Studies have found that an overwhelming number of shipyard employees have asbestos fibers in the tissue of their lungs and chest cavities.
These workers also have higher than typical rates of illnesses related to asbestos, like asbestosis and mesothelioma. Many of these studies were conducted in the 1960s and played an important role in bringing asbestos dangers to light and led to better regulations to protect workers.
Many shipyard employees have filed lawsuits to seek justice and compensation for illnesses resulting from asbestos exposure on the job. In 2011, a former employee of Newport News Shipbuilding received a settlement of $25 million.
Exxon Corporation was the defendant and owner of oil tankers the man worked on in the 1960s and 1970s. The court ruling found Exxon knew about harmful asbestos on its ships but did nothing to warn workers.
The family of a Puget Sound Naval Shipyard employee filed another successful lawsuit. The man removed asbestos insulation from older ships. The judge in the case decided that the Foster Wheeler Corporation was negligent in the man’s death because they failed to warn workers of the risks of asbestos.
Many companies manufactured shipping materials that contained asbestos. Johns Manville was one of the earliest companies to produce asbestos-containing materials for shipbuilding.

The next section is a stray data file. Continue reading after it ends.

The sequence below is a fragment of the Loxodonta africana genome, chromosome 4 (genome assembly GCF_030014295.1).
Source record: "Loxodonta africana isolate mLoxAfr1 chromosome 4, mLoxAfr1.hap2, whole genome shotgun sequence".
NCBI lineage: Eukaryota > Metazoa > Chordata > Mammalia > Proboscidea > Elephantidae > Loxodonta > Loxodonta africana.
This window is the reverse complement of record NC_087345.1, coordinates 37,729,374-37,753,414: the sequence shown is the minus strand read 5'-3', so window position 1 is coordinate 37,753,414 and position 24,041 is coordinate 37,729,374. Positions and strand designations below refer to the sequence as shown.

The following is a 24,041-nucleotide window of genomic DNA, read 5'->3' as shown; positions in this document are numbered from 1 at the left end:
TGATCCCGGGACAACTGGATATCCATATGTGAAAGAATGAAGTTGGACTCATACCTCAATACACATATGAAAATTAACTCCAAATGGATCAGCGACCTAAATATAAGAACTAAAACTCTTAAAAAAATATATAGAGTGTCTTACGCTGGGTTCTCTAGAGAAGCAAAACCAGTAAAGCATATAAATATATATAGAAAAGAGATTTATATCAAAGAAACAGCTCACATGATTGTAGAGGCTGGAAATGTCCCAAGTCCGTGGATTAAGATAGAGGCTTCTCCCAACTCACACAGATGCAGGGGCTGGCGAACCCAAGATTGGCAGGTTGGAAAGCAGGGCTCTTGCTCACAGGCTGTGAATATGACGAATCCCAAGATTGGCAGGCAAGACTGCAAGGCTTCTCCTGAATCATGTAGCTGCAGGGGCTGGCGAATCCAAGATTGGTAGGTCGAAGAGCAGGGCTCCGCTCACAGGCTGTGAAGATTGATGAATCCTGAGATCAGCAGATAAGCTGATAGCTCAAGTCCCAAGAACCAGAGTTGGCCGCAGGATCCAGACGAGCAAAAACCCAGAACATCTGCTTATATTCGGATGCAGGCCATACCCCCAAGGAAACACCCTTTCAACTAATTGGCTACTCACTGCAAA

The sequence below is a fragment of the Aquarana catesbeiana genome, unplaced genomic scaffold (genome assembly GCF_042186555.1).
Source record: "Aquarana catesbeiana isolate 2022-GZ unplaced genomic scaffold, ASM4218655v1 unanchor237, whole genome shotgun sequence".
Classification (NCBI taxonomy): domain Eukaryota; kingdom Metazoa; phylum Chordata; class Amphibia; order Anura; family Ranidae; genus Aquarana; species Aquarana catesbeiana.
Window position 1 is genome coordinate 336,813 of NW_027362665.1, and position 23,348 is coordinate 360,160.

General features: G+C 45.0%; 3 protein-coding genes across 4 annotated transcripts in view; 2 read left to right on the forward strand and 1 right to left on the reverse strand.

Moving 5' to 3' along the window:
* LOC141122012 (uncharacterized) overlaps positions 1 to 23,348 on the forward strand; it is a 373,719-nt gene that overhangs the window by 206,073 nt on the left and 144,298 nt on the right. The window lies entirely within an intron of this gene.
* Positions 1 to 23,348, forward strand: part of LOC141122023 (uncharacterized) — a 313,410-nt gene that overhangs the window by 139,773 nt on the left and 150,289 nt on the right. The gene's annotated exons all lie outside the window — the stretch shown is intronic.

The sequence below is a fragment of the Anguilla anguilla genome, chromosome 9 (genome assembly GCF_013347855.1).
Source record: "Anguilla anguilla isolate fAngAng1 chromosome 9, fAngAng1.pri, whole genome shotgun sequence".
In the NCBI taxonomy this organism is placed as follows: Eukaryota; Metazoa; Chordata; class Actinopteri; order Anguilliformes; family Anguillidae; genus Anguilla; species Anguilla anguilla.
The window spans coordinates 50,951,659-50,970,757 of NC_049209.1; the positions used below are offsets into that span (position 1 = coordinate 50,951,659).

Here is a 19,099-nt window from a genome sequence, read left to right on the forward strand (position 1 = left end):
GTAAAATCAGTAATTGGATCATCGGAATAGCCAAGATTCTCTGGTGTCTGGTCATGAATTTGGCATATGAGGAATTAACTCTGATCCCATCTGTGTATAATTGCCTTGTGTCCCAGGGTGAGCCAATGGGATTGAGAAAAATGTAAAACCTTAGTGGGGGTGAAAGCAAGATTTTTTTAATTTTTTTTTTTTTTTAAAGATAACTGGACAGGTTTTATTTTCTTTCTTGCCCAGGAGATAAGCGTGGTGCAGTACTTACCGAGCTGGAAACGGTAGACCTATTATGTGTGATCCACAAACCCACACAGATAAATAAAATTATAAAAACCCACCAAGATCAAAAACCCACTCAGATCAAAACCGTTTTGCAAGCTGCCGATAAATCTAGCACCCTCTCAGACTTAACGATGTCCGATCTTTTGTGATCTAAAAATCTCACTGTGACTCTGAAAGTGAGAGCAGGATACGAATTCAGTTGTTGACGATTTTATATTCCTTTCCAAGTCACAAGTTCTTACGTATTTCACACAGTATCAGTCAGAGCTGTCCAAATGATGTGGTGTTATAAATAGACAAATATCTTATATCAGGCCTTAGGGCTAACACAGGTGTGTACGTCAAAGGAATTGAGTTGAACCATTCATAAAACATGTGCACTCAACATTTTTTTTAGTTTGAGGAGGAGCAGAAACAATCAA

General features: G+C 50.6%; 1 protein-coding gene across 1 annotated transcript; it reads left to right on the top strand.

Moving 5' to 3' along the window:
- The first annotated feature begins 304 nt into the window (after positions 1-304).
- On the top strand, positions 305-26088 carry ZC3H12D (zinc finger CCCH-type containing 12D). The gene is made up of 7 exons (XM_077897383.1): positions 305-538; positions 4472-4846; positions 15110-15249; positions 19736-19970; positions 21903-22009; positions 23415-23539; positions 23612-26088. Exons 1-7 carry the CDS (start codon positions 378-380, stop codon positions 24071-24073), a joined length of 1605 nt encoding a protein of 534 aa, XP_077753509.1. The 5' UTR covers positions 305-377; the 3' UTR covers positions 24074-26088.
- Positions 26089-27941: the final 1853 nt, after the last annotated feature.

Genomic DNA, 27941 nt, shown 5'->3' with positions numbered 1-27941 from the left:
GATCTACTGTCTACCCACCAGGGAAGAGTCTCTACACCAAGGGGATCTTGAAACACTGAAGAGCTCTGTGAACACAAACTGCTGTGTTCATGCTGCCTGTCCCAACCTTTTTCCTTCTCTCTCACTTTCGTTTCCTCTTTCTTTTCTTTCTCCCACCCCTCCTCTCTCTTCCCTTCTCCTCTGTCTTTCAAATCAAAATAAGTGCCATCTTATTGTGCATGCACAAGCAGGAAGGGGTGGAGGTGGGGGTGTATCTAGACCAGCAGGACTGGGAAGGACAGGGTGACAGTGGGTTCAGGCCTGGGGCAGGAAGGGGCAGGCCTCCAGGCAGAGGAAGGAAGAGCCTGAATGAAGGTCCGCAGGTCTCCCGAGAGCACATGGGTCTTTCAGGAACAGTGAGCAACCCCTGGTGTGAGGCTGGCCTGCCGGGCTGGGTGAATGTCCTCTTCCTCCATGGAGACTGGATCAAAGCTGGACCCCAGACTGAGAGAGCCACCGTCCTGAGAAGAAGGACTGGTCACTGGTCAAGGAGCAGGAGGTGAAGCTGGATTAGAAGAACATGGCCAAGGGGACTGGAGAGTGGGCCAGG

Since asbestos was used so extensively in shipbuilding in the past, many of these companies have since gone bankrupt. Johns Manville was the first to file for bankruptcy.
When it did, it also formed one of the first asbestos trust funds. These trust funds are organized to provide money for ongoing personal injury cases related to asbestos products. So far, victims have received more than $4 billion from the trust.
Shipyards have always been dangerous places to work; however, shipyard workers should not have to worry about asbestos or the illnesses that can come from exposure.
Current regulations limit the use of this dangerous mineral but have come too late for thousands of workers who developed mesothelioma, asbestosis, or lung cancer. These workers suffered because of asbestos, and many companies have paid a high financial price for it.
Shipyards With Known Asbestos Use
- Alabama Dry Dock and Shipping Company
- Albina Shipyard
- Avondale Shipyard
- Barbours Cut Container Terminal
- Bethlehem Steel Corporation
- Bremerton Puget Sound Naval Shipyard
- Brooklyn Navy Yard
- Brown Shipbuilding
- Caddell Dry Dock and Repair Co., Inc.
- Mare Island Naval Shipyard
- Charleston Naval Shipyard
- Consolidated Steel Corporation
- Curtis Bay Coast Guard Yard
- Defoe Shipbuilding Company
- Duwamish Shipyard
- Naval Submarine Base New London
- Ingalls Shipbuilding
- Hunters Point Naval Shipyard (San Francisco Naval Shipyard)
- Kane Shipbuilding
- Willamette Iron and Steel Works
- Kaiser Shipyards
- Lockheed Shipbuilding
- Moore Dry Dock
- New York Shipbuilding Corporation
- Washington Navy Yard
Page Edited by Patient Advocate Dave Foster
Dave has been a mesothelioma Patient Advocate for over 10 years. He consistently attends all major national and international mesothelioma meetings. In doing so, he is able to stay on top of the latest treatments, clinical trials, and research results. He also personally meets with mesothelioma patients and their families and connects them with the best medical specialists and legal representatives available.